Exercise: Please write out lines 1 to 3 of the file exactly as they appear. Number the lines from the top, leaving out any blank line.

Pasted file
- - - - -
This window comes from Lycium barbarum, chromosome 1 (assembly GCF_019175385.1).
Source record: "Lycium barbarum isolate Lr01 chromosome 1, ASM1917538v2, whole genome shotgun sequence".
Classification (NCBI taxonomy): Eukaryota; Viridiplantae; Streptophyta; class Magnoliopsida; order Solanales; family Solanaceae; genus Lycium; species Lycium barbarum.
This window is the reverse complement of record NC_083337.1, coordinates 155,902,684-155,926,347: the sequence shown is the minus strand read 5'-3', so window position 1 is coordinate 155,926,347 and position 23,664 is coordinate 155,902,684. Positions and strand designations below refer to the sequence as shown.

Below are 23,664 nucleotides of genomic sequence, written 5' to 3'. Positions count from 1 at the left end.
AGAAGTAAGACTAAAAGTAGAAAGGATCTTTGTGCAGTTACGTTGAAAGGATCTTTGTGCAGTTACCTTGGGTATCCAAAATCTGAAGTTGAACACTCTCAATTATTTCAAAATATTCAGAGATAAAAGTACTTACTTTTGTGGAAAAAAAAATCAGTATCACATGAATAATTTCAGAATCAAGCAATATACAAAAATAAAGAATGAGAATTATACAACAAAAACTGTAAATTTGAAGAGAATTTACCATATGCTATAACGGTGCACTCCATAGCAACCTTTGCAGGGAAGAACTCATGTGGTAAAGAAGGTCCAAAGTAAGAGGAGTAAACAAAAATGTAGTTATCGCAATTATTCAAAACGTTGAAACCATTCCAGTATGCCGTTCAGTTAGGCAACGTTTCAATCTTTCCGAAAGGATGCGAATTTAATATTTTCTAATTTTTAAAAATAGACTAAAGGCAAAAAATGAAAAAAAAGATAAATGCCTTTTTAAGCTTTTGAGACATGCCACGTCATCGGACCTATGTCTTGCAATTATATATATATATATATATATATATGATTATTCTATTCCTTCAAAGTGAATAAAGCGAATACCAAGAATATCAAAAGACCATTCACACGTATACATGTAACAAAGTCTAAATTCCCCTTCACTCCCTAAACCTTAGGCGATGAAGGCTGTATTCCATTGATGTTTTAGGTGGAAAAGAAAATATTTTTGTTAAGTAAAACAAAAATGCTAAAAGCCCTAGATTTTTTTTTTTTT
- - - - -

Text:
This window comes from Lycium barbarum, chromosome 1 (assembly GCF_019175385.1).
Source record: "Lycium barbarum isolate Lr01 chromosome 1, ASM1917538v2, whole genome shotgun sequence".
Classification (NCBI taxonomy): Eukaryota; Viridiplantae; Streptophyta; class Magnoliopsida; order Solanales; family Solanaceae; genus Lycium; species Lycium barbarum.